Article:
Rackspace CEO bets the (server) farm on 'open cloud'
Lanham Napier says the new technology presents a frontier in the industry.
Only three years ago, companies were nervous about the potential security and management risks of sending critical data and services into the "cloud." Today, the cloud-computing industry has developed so rapidly that Rackspace (RAX) has put its faith in open-source cloud technology.
Rackspace developed OpenStack, an open-source cloud operating system in 2010, and is now cranking up its efforts around the technology. Earlier this month the San Antonio, Texas-based firm announced OpenStack-powered versions of its flagship Cloud Server offering. Rackspace also unveiled a Cloud Databases offering and a Control Panel product for managing the services, both built on OpenStack.
"We're working hard to build an open-cloud company," Rackspace CEO Lanham Napier said during an interview. Rackspace, he added, will launch additional open-cloud services during its third and fourth fiscal quarters.
Rackspace, which is one of TheStreet's top cloud stocks for 2012, reported robust second-quarter results earlier this week, although Napier's focus is firmly on the open cloud.
"We still have hard work ahead of us to meet our roadmap, but we're confident that we will get it done," he said, noting that high-performance storage, monitoring and backup products are scheduled for the third quarter. A cloud network product will make its debut the following quarter.
Open-source technology lets Rackspace quickly scale its own cloud infrastructure, according to the CEO, significantly boosting efficiency. "In the long run, I believe that there's the opportunity to improve our economics because the platform is more capable," he explained. "We will absolutely share a lot of that savings with our customers."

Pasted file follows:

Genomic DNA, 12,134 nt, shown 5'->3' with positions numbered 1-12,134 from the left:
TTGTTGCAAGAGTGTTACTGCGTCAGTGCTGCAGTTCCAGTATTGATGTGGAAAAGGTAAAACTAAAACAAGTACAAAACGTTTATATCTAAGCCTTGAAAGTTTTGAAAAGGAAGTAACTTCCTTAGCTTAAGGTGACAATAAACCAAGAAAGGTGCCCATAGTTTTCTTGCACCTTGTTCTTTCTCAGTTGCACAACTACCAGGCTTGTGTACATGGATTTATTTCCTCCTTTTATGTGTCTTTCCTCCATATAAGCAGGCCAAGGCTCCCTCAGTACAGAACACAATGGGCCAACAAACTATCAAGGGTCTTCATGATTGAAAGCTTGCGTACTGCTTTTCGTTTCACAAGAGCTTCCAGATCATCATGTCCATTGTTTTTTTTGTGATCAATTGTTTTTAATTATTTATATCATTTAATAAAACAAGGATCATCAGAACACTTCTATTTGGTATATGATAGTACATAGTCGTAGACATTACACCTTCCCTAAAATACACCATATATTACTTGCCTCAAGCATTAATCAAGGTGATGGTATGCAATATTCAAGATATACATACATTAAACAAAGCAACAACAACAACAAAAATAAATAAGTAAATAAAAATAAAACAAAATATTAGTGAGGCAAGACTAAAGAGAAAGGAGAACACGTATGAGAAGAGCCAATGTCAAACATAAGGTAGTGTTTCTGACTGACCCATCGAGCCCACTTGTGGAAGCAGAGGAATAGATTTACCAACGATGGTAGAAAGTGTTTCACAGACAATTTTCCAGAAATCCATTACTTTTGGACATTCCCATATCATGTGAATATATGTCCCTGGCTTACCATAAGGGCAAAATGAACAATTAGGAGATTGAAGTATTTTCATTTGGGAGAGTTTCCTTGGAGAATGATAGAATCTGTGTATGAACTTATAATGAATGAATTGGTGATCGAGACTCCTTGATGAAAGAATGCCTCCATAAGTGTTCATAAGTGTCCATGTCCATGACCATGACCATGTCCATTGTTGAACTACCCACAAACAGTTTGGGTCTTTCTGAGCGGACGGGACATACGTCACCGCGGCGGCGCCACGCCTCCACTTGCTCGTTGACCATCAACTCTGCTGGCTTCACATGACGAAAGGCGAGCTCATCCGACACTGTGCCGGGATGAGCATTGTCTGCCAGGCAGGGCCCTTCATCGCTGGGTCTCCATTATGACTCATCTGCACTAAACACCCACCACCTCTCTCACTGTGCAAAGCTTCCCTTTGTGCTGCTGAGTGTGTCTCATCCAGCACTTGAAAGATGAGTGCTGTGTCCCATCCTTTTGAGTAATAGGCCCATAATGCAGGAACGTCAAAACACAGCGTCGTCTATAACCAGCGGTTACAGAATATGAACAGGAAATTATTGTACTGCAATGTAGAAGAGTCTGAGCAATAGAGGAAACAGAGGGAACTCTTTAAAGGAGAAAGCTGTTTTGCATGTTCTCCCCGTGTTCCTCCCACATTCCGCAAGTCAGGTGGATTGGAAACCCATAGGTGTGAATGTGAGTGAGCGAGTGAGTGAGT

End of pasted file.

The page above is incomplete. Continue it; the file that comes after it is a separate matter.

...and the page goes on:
Rackspace, however, does not offer guidance, so investors are unable to measure the strategy's impact on the company's financials.
Nonetheless, Canaccord Genuity analyst Greg Miller sees open-source cloud computing as a positive for Rackspace. The strategy opens the door to much larger applications and customers that could generate higher margins for Rackspace, he said in a note, but added that no meaningful revenue is expected until the first quarter of 2013.
In a public cloud such as Amazon's (AMZN) S3 and EC2 offerings, customers access shared services like storage and server power from third-party companies, whereas private clouds can be run at customers' own sites or on dedicated resources at a third-party location.
Tech research firm IDC estimates that revenue from public IT cloud services alone exceeded $21.5 billion in 2010 and will reach $72.9 billion in 2015, growing four times faster than the IT market as a whole.
Another cloud specialist, Proofpoint (PFPT), says customers are clearly becoming more comfortable with the cloud model. Whereas Rackspace focuses on cloud hosting, Proofpoint touts specialized security services, according to CEO Gary Steele.
"There are things that we can do as a cloud-based service that are impossible to run on-premise such as big data processing," he said in an interview. "Think about non-tech organizations -- the financial services and health-care organizations -- do they want to build these systems and hire all the staff to run them? Probably not."
Shares of Proofpoint, which also released strong second-quarter results this week, dipped 0.6% to $14.20 on Thursday. Rackspace shares, which have risen more than 24% this year, crept up 0.2% to $53.57.
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